The Laws of War: A Scrap of Paper?
Boyd van Dijk
This review essay explores the history of international law in wartime. In the volume Law and War, the editors underline the idea that this body of law has become a central pillar in the debate about how the so-called “War on Terror” is being conducted. Isabel Hull’s important book, A Scrap of Paper, goes one step further by pointing out that international law already played a critical role in decision-making during the catastrophic Great War. Her meticulous research reveals that belligerents during these years reflected extensively on how to abide by that law—and they did so to an extent that we tend to forget in these four years of centennial celebrations.
The Humanitarian God in the Political Marketplace
Pamela Beth Harris
Realist critiques have understandably faulted the human rights project for being both too ambitiously utopian on the one hand, and too compromisingly modest on the other. Starting from this basic challenge to the moral and practical appeal of human rights, this article examines two recent responses. Stephen Hopgood, in Endtimes for Human Rights, argues that international human rights has come to serve a pernicious, American neo-liberalism, and thus ought to be abandoned in favor of local self-determination. Alison Brysk, in Speaking Rights to Power, accepts that human rights activists must compete to win an audience in a pluralist political marketplace, and offers practical advice for doing this as effectively as possible. While a pragmatic refocus in the face of lost utopia may lead Hopgood to reject the value of international human rights altogether, Brysk seeks to salvage what she can, in the hope of promoting more modest and incremental improvements.
Spring 2016 Vol. 7.1
• • • • • • • •
Dossier on Africa, Human Rights, and Humanitarianism
Amal Hassan Fadlalla, Omolade Adunbi
In his analysis of human rights languages and metaphors, Makau Mutua argues that the human rights project reproduces colonial imageries of Africa’s savagery and barbarism. In his early work, Mutua argued that human rights discourse is characterized by a narrative of saviors, victims, and savages, where the victims and savages are Africans in need of rescue and civilization. Although the position of ‘‘savage’’ has now shifted from individuals to the African state, Mutua’s tripartite classification remains intact in many analyses of the role of human rights discourses and practices in Africa. The emphasis is on Africans’ cultural incapacity to rule, and human rights are proposed as a means through which to rebuild the African nation-state, exemplifying liberal democracy and good governance. Although such tropes continue to infuse contemporary human rights and humanitarian languages and practices, a narrow focus on a savior/savage analysis overlooks the strategies and social positions of various translocal actors and their conscious appropriation of these languages and metaphors. Such a dichotomous analysis of human rights and humanitarian practices also prevents us from understanding how various transnational players mobilize gender, ethnic, and class disparities to fight for justice and contest the global connections that produce violence and dispossession at this particular moment. This special issue highlights these nuances and explores interconnected themes related to the cultural politics of human rights and humanitarianism in Africa.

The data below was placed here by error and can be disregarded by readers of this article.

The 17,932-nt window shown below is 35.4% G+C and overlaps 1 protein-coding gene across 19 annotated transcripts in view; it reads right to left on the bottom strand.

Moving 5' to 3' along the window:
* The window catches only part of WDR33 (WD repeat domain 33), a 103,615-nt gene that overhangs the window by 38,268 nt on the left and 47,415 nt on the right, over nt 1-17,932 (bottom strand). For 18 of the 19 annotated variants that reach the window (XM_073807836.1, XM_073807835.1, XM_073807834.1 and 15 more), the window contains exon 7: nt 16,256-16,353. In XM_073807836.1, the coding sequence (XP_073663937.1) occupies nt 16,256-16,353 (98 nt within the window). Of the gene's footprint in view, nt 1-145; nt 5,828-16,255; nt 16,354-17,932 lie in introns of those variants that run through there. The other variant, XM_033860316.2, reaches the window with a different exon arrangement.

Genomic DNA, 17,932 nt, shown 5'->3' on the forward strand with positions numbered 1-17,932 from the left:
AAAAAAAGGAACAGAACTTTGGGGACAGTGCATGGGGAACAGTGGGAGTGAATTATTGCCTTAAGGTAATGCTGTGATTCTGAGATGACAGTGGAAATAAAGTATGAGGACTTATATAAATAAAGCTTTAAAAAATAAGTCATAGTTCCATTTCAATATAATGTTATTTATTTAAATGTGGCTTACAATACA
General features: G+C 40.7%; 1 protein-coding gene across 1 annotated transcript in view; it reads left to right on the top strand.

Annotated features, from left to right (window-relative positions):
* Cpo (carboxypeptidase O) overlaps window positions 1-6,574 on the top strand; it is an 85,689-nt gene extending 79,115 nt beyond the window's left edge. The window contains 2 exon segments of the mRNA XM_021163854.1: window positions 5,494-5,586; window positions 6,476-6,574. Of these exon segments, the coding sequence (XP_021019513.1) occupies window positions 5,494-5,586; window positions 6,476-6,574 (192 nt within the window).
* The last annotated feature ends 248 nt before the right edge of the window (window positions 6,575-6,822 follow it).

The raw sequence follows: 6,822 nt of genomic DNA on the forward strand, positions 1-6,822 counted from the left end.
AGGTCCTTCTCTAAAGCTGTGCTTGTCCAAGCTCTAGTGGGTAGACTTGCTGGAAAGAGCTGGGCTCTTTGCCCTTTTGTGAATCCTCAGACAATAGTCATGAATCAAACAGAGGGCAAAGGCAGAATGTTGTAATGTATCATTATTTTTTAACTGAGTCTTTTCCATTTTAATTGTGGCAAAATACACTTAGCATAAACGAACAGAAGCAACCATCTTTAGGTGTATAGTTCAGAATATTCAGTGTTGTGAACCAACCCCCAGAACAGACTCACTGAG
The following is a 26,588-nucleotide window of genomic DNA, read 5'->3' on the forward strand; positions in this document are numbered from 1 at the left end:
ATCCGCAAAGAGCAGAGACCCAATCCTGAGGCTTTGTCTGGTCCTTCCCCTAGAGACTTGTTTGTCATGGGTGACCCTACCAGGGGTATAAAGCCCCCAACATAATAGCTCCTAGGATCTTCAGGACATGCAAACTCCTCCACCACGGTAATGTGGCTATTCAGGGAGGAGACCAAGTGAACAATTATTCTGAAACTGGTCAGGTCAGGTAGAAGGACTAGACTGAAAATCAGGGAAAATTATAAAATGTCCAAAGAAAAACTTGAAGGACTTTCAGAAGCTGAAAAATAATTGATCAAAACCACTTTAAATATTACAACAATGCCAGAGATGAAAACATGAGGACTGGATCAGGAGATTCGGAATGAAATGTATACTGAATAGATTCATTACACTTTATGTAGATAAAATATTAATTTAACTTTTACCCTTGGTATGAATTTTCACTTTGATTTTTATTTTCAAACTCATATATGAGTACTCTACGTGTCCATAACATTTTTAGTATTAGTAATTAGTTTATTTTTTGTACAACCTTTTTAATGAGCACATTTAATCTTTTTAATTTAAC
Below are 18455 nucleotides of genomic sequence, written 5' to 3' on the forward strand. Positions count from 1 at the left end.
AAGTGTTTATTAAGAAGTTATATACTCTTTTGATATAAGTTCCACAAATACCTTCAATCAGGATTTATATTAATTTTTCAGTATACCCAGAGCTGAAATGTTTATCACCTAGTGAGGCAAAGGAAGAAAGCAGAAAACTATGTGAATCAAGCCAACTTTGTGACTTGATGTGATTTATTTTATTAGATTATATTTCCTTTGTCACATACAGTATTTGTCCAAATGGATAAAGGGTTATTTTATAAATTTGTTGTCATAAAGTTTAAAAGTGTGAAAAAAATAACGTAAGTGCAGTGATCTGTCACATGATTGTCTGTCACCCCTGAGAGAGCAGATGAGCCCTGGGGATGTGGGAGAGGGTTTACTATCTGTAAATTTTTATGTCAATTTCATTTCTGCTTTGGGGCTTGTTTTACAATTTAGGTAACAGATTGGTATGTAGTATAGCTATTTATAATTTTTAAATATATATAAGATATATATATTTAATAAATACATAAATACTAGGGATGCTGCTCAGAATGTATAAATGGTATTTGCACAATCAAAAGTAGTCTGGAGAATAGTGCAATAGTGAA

This paper examines U.S. actor George Clooney’s activism on the Sudan to show how the intersection of human rights and humanitarian politics constructs a grand narrative of rescue and salvation that is both potentially positive and problematic. In the case of Africa in general, and the Sudan in particular, celebrity activism produces subaltern actors whose voices are submerged in the fragmented stories of suffering and salvation presented by humanitarian outsiders. I show how this master narrative overshadows the post-Cold War politics and confrontation among different national and transnational actors. To highlight this point, I demonstrate how Clooney’s activism counters the rescue vision of the Sudanese Islamist regime, with both narratives celebrating transnationality on different moral grounds. While Clooney’s activism employs a salvation narrative rooted in human rights and humanitarian practices, the Islamist state’s narrative envisions regional alliances based on pan-Islamism. The two narratives however work through the assimilation and/or exclusion of other political visions and strategies of struggle. I take Clooney’s celebrity activism as an entry point to examine these complex dynamics: to explore the historical and neoliberal contexts that produce the clashing narratives of Islamism and humanitarianism, the limited effects of humanitarian visibilities, and the counter-narratives of Sudanese activists.
Lisa Ann Richey, Alexandra Cosima Budabin